Because there are many possible outcomes that can be measured in natural units, it is logical that the measurement and the valuation of outcomes for health-related quality of life used to estimate QALYs are described. With few exceptions, generic direct measures taken from affected patients are recommended in estimating QALYs. To measure health-related quality of life, the SF-6D, EQ-5 and -15D are mostly recommended [17, 19, 25, 27, 30, 35]. Using the same quality of life measurements, these measurements can be transferred between HTA agencies. However, even in this case, the transferability of results can be limited due to cultural differences . Further research is therefore needed to investigate the differences of quality-of-life estimates between countries in order to assess whether QALYs can be transferred. Only willingness-to-pay is recommended for monetary valuation of outcomes. It can be presumed that for willingness-to-pay estimates, the differences between countries are even higher than for health-related quality of life . Recommendations for sources of outcomes are conflicting. Some agencies prefer observational studies while others prefer experimental studies (above all, randomized controlled trials). This indicates the still ongoing, controversial discussion about whether the benefit of an intervention should be based on effectiveness or efficacy data and whether either can only be measured by one of the study types. On the one hand, it should be noted that because HTA evaluates mostly new products, observational data (e.g., registry data) are often not available. On the other hand, performing randomized controlled trials is expensive and time consuming and can delay the diffusion of a new HT. Where both types of data are found, the alleged gap between efficacy and effectiveness can be analyzed via sensitivity analysis to yield insight into the particular problem. This could be why some agencies do not restrict data in this manner and allow or require the use of both types of data [7, 19, 22, 23, 26, 27]. Regardless of the study/data type recommended as a basis for analysis, performing a systematic review to obtain data is recommended by many agencies. Here, there is great potential for cooperation of HTA agencies to avoid duplicate work because a systematic literature search and selection of relevant effectiveness data is basically the same when the same HT is evaluated.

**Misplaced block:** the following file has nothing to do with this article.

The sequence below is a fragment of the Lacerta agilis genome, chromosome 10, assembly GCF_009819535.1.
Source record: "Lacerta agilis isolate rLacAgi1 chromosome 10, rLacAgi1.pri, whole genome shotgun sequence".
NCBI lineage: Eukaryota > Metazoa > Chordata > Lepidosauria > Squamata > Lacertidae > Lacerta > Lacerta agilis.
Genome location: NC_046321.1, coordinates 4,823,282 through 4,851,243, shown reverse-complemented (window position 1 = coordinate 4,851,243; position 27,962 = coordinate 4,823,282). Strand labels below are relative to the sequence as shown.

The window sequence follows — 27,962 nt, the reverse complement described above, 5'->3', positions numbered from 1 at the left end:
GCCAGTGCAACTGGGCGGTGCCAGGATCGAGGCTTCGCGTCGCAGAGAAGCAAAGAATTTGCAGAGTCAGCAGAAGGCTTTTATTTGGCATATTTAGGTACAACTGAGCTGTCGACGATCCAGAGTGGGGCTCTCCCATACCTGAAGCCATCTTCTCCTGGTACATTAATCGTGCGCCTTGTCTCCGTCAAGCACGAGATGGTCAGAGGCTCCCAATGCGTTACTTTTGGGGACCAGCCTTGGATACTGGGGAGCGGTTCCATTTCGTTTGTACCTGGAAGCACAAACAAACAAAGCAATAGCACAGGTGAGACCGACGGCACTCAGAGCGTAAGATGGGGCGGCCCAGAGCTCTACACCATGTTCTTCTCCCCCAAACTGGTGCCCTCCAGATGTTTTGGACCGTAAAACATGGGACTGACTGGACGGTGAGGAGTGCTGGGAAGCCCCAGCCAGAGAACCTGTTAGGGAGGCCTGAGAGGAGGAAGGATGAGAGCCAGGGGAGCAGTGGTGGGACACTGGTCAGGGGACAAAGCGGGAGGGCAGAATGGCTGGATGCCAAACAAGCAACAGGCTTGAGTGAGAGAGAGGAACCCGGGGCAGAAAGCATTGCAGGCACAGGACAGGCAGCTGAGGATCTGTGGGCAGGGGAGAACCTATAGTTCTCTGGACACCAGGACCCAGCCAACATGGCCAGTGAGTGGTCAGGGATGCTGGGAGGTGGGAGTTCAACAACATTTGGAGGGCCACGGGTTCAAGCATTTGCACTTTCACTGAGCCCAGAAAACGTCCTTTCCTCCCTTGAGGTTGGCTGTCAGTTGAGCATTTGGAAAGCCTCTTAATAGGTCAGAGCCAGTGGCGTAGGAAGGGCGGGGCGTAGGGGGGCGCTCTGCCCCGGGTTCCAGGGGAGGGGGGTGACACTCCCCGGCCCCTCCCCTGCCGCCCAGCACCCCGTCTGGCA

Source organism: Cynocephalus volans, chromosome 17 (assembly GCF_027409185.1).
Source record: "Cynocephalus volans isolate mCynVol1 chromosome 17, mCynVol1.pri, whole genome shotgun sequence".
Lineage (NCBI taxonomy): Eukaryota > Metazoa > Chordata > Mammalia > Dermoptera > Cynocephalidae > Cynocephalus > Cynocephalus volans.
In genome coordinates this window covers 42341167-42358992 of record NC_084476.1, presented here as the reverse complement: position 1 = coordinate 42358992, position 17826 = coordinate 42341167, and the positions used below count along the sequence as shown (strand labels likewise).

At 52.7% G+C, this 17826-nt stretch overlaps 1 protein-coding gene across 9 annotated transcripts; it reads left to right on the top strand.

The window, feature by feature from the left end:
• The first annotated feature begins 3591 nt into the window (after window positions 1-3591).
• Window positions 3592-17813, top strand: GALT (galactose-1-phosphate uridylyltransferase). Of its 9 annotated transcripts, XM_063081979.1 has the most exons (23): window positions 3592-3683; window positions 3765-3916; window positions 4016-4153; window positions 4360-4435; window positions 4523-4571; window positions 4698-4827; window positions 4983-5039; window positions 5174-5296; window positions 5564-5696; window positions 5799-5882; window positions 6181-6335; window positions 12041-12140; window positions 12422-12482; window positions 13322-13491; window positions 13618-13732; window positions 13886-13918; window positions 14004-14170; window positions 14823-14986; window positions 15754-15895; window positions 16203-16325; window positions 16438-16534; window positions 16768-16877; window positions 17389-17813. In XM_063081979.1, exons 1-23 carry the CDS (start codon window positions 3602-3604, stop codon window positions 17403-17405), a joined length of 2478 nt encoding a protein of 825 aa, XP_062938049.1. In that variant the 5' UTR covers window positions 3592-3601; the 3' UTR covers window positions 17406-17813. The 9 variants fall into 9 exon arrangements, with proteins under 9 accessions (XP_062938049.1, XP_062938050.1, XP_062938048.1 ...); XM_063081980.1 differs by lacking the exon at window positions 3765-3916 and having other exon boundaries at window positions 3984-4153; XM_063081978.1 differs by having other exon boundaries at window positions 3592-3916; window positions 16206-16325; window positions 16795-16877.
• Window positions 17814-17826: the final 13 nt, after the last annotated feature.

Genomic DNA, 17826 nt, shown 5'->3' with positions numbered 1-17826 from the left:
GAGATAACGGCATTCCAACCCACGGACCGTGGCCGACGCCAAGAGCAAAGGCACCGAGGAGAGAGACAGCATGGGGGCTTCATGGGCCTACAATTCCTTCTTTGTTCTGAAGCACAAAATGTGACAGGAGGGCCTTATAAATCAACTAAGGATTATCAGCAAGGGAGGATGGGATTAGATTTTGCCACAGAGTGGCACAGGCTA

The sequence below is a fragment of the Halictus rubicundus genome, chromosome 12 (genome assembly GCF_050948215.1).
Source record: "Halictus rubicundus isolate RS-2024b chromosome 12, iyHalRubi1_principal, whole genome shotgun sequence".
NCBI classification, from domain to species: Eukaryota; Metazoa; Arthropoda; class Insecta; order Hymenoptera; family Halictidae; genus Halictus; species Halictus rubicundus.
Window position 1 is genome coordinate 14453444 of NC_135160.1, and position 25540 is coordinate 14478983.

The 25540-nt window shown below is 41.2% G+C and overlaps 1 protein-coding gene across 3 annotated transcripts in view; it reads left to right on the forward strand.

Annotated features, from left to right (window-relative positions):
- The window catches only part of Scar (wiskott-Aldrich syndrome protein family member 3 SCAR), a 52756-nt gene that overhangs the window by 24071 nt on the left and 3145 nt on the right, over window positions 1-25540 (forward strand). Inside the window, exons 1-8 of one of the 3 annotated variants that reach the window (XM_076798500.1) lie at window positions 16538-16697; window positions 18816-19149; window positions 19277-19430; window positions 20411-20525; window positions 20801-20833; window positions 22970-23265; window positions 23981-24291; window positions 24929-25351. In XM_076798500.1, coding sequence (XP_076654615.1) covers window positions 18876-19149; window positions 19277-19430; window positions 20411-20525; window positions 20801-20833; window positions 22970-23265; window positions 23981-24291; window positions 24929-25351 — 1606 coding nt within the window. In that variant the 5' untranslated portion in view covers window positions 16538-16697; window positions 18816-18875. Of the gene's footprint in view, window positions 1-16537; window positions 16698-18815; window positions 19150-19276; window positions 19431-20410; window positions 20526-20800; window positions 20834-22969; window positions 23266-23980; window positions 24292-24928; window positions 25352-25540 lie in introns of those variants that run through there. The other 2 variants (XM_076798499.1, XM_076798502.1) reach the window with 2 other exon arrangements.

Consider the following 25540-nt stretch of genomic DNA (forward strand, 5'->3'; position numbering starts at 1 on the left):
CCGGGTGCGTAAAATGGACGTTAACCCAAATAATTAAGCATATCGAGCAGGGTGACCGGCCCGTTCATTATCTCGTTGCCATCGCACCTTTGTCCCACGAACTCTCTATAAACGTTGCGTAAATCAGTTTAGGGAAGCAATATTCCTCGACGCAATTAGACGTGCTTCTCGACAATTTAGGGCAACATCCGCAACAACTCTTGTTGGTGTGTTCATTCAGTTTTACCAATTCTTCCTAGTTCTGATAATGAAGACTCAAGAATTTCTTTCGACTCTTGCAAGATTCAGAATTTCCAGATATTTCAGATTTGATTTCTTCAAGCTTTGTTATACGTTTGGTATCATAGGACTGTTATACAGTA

The divergences in recommended annual discount rates between HTA agencies are remarkable, which reflects the ongoing discussion about this issue [43, 44]. The discussion primarily concerns differences between discount rates and benefit rates that can result in undesirable decisions. More agencies recommend using the same discount rate for costs as for benefits; fewer agencies recommend higher rates for costs than for benefits. Additionally, the recommended discount level varies for both costs and benefits. Although the discount rate is simple to adapt, it should be further harmonized because, depending on the time horizon of the analysis, it can have a strong influence on results and lead to unjustifiable differences in decisions between countries.